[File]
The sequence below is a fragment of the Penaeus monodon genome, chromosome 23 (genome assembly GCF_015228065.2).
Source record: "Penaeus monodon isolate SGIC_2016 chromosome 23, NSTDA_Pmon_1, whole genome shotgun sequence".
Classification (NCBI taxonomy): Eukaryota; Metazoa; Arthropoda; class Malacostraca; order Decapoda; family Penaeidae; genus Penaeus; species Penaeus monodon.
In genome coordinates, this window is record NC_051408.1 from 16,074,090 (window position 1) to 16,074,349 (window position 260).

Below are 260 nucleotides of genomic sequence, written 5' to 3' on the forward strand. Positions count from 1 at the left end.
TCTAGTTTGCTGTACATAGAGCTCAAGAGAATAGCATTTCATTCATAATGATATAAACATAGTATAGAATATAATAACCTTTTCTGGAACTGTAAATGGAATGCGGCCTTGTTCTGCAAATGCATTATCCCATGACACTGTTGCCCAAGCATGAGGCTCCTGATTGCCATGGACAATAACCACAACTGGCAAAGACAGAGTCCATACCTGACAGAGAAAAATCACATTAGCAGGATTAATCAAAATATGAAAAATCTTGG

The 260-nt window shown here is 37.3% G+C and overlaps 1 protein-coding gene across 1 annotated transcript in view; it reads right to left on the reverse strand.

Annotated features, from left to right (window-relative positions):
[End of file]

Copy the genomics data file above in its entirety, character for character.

The sequence below is a fragment of the Penaeus monodon genome, chromosome 23 (genome assembly GCF_015228065.2).
Source record: "Penaeus monodon isolate SGIC_2016 chromosome 23, NSTDA_Pmon_1, whole genome shotgun sequence".
Classification (NCBI taxonomy): Eukaryota; Metazoa; Arthropoda; class Malacostraca; order Decapoda; family Penaeidae; genus Penaeus; species Penaeus monodon.
In genome coordinates, this window is record NC_051408.1 from 16,074,090 (window position 1) to 16,074,349 (window position 260).

Below are 260 nucleotides of genomic sequence, written 5' to 3' on the forward strand. Positions count from 1 at the left end.
TCTAGTTTGCTGTACATAGAGCTCAAGAGAATAGCATTTCATTCATAATGATATAAACATAGTATAGAATATAATAACCTTTTCTGGAACTGTAAATGGAATGCGGCCTTGTTCTGCAAATGCATTATCCCATGACACTGTTGCCCAAGCATGAGGCTCCTGATTGCCATGGACAATAACCACAACTGGCAAAGACAGAGTCCATACCTGACAGAGAAAAATCACATTAGCAGGATTAATCAAAATATGAAAAATCTTGG

The 260-nt window shown here is 37.3% G+C and overlaps 1 protein-coding gene across 1 annotated transcript in view; it reads right to left on the reverse strand.

Annotated features, from left to right (window-relative positions):